Our News
7 August 2017

Bridging the East-West Divide

Associate Justin Wong starts a Chinese language program linking students with the community.

Justin Wong (Cohort 2016) knows what it’s like to learn a second language as a child: “I remember learning Mandarin Chinese by candlelight before going to school in Malaysia, and kept questioning, ‘What’s the point of this?’”

Now, he teaches Mandarin Chinese as a second language at Korumburra Secondary College in Victoria. The kids, just like him, at first don’t see the point of learning a new language. When he started, he says “there was a lot of hesitation from the students.”

Korumburra is a remote community in South Gippsland with the majority of residents coming from an English-speaking background. Chinese culture is visible in Korumburra through the presence of a Chinese restaurant, and occasional guests from China at the local dairy company. Previously, students had studied Italian as a Language Other Than English with mixed responses.

“I keep reminding [them] that they can become a completely different person when they speak a second language – a language is a gateway towards exploring the wonderful world around us”.

Justin has been involved in developing the college’s first Mandarin Chinese program in Korumburra Secondary College. His lessons involve calligraphy, ordering food, haggling and songs. Often described as a “creative” teacher, Justin strives to position the Chinese language and culture as meaningful to his students.

“I truly believe that students must make their own meaning with a second language, be it through creating, presenting and sharing.” He has since gone on to lead students on the biannual sister-school trip to China, and connect with the local dairy company, Burra Foods, in developing a Chinese language program.

“Burra Foods supplies dairy products to countries all over the world, one of whom is China,” Justin explains. “Last year, one group of Year 8s surveyed the company staff on their attitudes towards China. A large proportion of staff wanted to learn Chinese in order to communicate to their visitors and staff from China”.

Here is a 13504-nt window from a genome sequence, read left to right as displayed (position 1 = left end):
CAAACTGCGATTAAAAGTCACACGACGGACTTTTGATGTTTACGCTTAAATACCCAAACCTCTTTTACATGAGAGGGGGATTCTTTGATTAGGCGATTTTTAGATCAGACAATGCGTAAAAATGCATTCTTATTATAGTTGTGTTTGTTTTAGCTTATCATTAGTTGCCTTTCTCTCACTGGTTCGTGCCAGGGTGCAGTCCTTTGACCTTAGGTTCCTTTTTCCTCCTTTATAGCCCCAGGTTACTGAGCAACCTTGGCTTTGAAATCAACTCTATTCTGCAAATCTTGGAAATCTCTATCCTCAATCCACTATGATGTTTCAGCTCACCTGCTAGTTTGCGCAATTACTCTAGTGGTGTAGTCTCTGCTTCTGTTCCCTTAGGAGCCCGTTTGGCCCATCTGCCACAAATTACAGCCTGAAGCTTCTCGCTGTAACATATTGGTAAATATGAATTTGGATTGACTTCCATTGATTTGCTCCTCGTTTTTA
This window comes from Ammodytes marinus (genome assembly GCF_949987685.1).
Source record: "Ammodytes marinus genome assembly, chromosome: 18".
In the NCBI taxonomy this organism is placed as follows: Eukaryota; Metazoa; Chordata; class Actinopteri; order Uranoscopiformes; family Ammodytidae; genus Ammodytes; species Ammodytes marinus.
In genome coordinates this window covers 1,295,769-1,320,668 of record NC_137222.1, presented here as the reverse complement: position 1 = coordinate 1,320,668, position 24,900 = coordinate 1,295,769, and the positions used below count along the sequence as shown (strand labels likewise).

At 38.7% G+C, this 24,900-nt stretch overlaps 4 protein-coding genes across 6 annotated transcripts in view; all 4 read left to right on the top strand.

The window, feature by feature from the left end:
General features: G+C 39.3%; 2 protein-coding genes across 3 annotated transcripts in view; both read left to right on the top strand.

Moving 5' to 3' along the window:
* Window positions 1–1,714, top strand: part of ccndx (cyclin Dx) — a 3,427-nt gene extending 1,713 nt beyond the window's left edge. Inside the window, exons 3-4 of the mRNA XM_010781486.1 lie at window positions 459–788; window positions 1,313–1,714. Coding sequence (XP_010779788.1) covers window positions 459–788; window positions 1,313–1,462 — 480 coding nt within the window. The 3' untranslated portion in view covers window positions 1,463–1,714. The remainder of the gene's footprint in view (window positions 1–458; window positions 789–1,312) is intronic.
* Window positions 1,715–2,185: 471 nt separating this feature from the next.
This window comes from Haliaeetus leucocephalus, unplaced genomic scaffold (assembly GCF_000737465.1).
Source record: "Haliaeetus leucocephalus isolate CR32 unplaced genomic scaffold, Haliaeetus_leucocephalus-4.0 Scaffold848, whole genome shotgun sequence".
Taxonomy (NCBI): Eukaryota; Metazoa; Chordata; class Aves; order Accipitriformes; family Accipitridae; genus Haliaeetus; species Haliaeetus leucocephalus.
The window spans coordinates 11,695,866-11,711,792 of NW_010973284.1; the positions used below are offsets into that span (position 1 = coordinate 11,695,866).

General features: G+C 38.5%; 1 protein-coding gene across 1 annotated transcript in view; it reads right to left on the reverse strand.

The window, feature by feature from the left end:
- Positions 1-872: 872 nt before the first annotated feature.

Justin saw an opportunity: he could involve his students who were learning Chinese with the Burra Foods staff as peer conversation mentors. He designed classes for the Burra Foods staff, where a group of Year 8 students assisted in “mentoring the staff in small groups. The students are involved in correcting pronunciation, and introducing customs and etiquette to the staff”.

“It has developed into a community outreach program, whereby the students of the school can become the teachers of the Chinese language for their community”.

But it’s not all serious: “We’ve definitely honed our chopstick skills, having regular competitions between students and staff,” Justin laughs.

This program has helped the students use the Chinese language, and see the purpose and joys of learning another language. Their horizons have opened up:

“Not only can they join the Burra Foods Program as language mentors, but they can also take the opportunity to go to China and visit our sister school as well. I always remind the students that all of what they learn will help them communicate with anyone who can speak Mandarin Chinese”.

With this program, Justin is putting Teach For Australia’s mission into action. After studying International Studies at university, he was looking for ways he could, as an individual, impact the world around him. “The [Teach For Australia] program is focused on community development on a grassroots level. After examining my strengths and weaknesses, I found that I’d gain the most satisfaction being ‘hands-on’, involved and connecting with the community”.

He’s doing just that, every day, inside and outside of the classroom.